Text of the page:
We all hope for the best when we get married, imagining that we will still be head over heels, 40 years down the line. And even though for some of us, inevitably that will not be true, we all benefit from believing it is.
Although I don't think we'll ever fully understand each other, over the course of 13 years of marriage, we've learned that fixing each other doesn't work as well as trying to meet in the middle.
I recently heard of a few couples in my age group throwing in the towel on their marriage. None of these couples broke up due to abuse, infidelity, or anything that would automatically spell divorce, but rather it was a general malaise in the marriage.
But before we try separate equipment and single serving meals, we are working on cooking together, to create a healthy, happy balance of foods I love and those he desires. Marriage is give and take.
Trying to attach meaning to depression and anxiety is like trying to attach a tail to an invisible donkey.
I will educate my daughter as best as I can. I will raise her to be strong, to fight back, to be herself and be proud of who she is. I will raise her to realize how ignorant a 50-ish man with salt-and-pepper hair can be. Who's with me?
It became my go-to response and elicited laughs every time. Unfortunately, it stopped being a joke when, somewhere along the line, it became my reality.
Most do not have a squeaky clean past and many have difficult experiences to work through. The more you clean out your own closet, the lighter the baggage you will carry into your next romantic relationship.
A successful marriage should be a resumé topper, the icing on the proverbial cake of accomplishments. I am incredibly proud of us and so fortunate to have found the man of my dreams who has given me a glorious life. However, don't think for one second that our life together has not been filled with many challenges.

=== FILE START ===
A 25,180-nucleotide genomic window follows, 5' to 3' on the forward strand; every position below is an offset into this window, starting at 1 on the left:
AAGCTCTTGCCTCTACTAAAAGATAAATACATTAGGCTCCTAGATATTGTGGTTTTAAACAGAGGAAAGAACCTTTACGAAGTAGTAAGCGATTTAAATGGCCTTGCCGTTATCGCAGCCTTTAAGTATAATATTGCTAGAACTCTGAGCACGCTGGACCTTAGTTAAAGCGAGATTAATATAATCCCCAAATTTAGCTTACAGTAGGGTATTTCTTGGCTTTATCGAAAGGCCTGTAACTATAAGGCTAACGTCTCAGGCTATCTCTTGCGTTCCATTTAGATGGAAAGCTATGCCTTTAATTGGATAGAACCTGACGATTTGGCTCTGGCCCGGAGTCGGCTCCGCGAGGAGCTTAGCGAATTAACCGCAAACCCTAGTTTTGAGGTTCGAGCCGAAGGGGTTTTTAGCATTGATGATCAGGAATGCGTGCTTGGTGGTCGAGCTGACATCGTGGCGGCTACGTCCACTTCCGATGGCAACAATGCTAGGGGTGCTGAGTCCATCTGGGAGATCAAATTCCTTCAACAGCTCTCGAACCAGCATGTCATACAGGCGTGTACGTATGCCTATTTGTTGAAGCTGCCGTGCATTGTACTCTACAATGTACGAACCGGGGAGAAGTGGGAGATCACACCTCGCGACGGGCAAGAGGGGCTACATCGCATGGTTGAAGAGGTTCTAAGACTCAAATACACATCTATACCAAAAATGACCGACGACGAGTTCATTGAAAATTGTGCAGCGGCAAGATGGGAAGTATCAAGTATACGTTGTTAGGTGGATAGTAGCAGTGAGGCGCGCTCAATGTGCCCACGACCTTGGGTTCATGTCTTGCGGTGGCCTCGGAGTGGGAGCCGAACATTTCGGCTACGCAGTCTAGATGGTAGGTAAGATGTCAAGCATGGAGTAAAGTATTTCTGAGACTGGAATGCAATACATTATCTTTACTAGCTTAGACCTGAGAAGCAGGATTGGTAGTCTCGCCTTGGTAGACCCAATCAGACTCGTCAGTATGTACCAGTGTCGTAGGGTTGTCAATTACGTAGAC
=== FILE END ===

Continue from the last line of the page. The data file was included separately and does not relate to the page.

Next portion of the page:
Paul Simon sang about "50 Ways to Leave Your Lover." But there is one sure way to have a successful love relationship with the "right one." To le...
As of November 2014, we've been together 13 years and married 12 years. My grandparents were married 55 years and my parents were married a few months shy of 35 years. I'm hoping to follow in their footsteps in that way too. So far so good.
This week I celebrated my wedding anniversary. My 'other' wedding anniversary for the year, is what I call it. You see, I married the same person twice; one was a civil ceremony, while the other, a church (Catholic) ceremony. And neither one was perfect.
Ever wonder why it's completely normal for Indian guys to live at home with their parents well into their 20s and 30s? Or how even after marriage, they live with their parents and spouse as a "joint family?"
In today's day and age, it is very common for single people to linger too long in the wrong relationship. Of course, this is understandable, as often times, the unknown seems very scary and a current relationship is usually quite comfortable.
Relationships are always a mix; they're woven from golden shining moments and niggling annoyances, big whack-you-over-the-head disasters and then, just when you were about to give up, a deep sense of tenderness, connection and certainty reminds you of why you fell in love in the first place.
Most couples deal with a roller coaster of financial issues, the craziness of raising families, and when and how to sneak in a little nooky time on a daily basis. Something has to keep Jerry Springer busy, right? Wrong. What actually brings out love's boxing gloves might surprise you.